Aviation pictures - Back in business, the 1940s

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Back in business after the Occupation ...
... and the short grass landing strips used before the war have now given way to a longer runway aligned due east and west

Late beach landing

Even though the West Park end of St Aubin's Bay ceased to be used for aircraft operations on a daily basis following the opening of the new Airport in 1937, that was not the end of beach landings. In February 1947, ten years later, and nearly two years after normal flying operations resumed after the Liberation, this Channel Islands Airways DH89 Rapide landed on the beach at West Park.

Why it landed there is not clear but probably there was a problem at the airport because of what was described at the time as heavy snow and frost, particularly as the airport did not have a hard runway at this time. The Rapide was carrying passengers, and it is being refuelled ready for its return flight. A Commer van appears to be collecting or delivering some light cargo or luggage.

The police are in attendance, but on such a cold day there do not appear to be any curious onlookers to keep at bay, although there are some people on the promenade watching what was one time commonplace. In the first picture the chocks have been pulled away, the aircraft is running up its engines to go, and the unusual event was clearly something to photograph and report.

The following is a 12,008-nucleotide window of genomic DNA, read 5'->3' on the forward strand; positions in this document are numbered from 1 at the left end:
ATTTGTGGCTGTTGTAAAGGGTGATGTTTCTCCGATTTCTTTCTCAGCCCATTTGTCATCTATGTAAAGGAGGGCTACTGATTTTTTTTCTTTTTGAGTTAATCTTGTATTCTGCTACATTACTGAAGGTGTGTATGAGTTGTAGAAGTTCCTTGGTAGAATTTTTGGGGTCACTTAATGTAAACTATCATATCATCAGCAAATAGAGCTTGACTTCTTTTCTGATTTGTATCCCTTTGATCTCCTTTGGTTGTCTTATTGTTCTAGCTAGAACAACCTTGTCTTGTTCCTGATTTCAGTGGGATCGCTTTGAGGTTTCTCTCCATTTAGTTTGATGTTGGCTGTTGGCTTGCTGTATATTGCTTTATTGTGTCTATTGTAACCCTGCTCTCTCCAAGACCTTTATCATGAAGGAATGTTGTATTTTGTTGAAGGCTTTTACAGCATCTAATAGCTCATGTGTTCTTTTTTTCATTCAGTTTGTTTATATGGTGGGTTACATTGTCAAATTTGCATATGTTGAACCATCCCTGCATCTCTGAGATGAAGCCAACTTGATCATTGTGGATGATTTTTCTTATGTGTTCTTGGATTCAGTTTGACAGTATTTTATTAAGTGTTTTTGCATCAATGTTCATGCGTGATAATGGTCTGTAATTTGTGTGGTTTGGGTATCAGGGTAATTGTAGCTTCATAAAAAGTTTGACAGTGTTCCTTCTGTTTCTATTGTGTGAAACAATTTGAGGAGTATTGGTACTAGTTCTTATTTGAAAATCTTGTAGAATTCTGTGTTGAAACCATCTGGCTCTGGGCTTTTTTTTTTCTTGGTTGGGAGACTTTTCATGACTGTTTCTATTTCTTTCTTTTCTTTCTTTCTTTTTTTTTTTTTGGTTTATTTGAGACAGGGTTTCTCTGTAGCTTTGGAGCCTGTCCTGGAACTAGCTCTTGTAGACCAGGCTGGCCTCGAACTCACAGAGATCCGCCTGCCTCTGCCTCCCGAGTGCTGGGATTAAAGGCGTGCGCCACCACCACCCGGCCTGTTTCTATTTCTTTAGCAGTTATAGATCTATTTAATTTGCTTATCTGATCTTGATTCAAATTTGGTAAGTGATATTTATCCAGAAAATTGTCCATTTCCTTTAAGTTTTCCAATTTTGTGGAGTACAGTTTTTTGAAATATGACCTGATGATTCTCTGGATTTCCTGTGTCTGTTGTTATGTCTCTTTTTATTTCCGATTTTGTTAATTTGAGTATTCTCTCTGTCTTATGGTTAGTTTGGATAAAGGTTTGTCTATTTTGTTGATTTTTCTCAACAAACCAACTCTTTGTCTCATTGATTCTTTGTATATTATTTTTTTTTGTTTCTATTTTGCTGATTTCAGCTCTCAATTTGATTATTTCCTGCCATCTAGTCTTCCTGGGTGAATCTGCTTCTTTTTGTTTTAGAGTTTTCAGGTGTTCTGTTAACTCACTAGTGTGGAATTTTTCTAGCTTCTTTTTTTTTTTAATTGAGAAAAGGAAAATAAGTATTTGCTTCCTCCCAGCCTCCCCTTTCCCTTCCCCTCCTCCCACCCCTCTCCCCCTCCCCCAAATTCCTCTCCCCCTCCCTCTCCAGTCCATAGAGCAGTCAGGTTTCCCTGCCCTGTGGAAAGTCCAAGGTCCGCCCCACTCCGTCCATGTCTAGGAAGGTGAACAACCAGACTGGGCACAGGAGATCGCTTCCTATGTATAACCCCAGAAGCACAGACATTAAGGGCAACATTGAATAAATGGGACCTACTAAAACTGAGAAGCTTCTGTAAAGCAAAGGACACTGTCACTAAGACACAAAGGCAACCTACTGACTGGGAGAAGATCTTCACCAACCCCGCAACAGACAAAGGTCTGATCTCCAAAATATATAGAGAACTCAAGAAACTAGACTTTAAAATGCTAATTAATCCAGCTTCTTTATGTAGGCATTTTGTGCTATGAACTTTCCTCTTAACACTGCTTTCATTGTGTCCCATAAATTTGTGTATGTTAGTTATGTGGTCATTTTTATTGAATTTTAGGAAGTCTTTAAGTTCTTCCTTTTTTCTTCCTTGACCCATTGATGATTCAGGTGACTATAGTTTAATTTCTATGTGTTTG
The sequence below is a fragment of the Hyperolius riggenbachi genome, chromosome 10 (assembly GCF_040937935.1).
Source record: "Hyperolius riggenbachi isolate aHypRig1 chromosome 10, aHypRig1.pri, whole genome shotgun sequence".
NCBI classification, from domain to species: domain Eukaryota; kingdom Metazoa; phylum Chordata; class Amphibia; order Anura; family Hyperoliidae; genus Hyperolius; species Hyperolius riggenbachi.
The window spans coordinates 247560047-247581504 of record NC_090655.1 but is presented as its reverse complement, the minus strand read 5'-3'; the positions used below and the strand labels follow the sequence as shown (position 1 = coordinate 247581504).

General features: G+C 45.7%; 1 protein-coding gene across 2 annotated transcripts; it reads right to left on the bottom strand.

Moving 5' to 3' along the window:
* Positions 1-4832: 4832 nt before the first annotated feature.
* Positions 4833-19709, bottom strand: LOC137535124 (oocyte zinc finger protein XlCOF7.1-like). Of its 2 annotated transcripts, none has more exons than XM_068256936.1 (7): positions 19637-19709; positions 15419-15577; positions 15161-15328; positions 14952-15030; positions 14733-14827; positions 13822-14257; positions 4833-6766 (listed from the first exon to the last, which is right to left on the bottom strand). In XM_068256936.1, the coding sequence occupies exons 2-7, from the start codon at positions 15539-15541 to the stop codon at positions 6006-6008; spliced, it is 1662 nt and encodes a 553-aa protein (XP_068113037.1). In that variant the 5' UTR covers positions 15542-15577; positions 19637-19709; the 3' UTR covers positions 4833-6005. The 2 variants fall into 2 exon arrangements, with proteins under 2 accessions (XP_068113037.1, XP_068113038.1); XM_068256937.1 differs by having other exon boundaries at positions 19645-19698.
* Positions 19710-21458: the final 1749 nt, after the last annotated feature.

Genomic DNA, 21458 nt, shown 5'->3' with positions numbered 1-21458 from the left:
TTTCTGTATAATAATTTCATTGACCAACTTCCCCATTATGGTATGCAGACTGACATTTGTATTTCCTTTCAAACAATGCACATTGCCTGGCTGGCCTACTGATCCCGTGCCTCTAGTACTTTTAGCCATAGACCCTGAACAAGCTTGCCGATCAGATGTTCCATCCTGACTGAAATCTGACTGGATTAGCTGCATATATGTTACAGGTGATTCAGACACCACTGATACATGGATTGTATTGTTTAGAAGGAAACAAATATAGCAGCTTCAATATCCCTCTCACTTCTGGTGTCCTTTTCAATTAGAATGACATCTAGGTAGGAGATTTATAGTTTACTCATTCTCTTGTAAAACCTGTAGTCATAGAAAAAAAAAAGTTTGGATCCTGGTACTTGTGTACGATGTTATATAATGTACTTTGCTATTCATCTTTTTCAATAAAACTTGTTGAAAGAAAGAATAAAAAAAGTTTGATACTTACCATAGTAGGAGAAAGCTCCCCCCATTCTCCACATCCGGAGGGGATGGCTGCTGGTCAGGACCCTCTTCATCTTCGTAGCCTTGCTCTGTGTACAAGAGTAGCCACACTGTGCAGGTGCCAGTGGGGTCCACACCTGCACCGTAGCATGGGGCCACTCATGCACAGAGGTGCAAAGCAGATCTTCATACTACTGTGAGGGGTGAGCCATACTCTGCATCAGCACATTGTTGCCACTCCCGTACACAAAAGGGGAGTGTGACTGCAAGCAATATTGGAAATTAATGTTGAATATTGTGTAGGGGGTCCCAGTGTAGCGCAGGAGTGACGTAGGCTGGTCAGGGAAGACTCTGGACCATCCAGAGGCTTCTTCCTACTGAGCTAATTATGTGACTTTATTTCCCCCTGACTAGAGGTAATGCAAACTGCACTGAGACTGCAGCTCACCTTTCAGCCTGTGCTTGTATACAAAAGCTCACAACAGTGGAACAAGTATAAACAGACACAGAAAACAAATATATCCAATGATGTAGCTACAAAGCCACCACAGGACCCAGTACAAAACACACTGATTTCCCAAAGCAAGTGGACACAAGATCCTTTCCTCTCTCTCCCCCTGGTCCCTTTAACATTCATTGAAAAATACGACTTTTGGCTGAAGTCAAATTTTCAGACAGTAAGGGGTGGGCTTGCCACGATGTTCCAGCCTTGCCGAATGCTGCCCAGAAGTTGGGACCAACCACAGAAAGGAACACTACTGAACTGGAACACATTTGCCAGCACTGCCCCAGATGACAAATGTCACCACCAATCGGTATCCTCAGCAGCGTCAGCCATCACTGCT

At the time of these pictures, February 1947, all airline services in the UK became part of BEA, having been under its control since it was established in August 1946. The Channel Islands’ governments resisted this on the basis that the UK government did not have jurisdiction over the islands, and Channel Islands Airways was registered in Jersey.

Channel Islands Airways was flying its routes at this time under contract to BEA, but it was not a situation that would be allowed to last. It was made clear that Channel Islands Airways’ flights would not be given permission to land in England, so on 1 April 1947 the staff, the eight aircraft and the routes all became part of BEA. It was not all bad news, as members of staff were given better pay and conditions, and some enjoyed promotion within the new organisation.

The particular aircraft in the pictures, G-AGSK, left the Channel Islands and flew for BEA in the Scottish islands. It undertook air ambulance operations in the Outer Hebrides, shortly before it was sold to Gibraltar Airways. It was obviously an aircraft that did its fair share of beach landings and take-offs in its life.

A superb quality picture of the Bristol Wayfarer above St Helier Harbour on 9 May 1946. This was the largest aircraft flown by Channel Island Airways. It was flown by Bristol test pilot Bill Pegg and Channel Island Airways chief pilot, Captain Keene-Miller
This photograph of a British European Airways C-47/Dakota/Pionair must have been taken shortly after the aircraft was acquired by British European Airways from the RAF in 1947. G-AJIB operated to Jersey for many years, ultimately in Channel Airways livery, but although this photograph appears on a postcard sent in 1950, the plane has yet to acquire BEA livery
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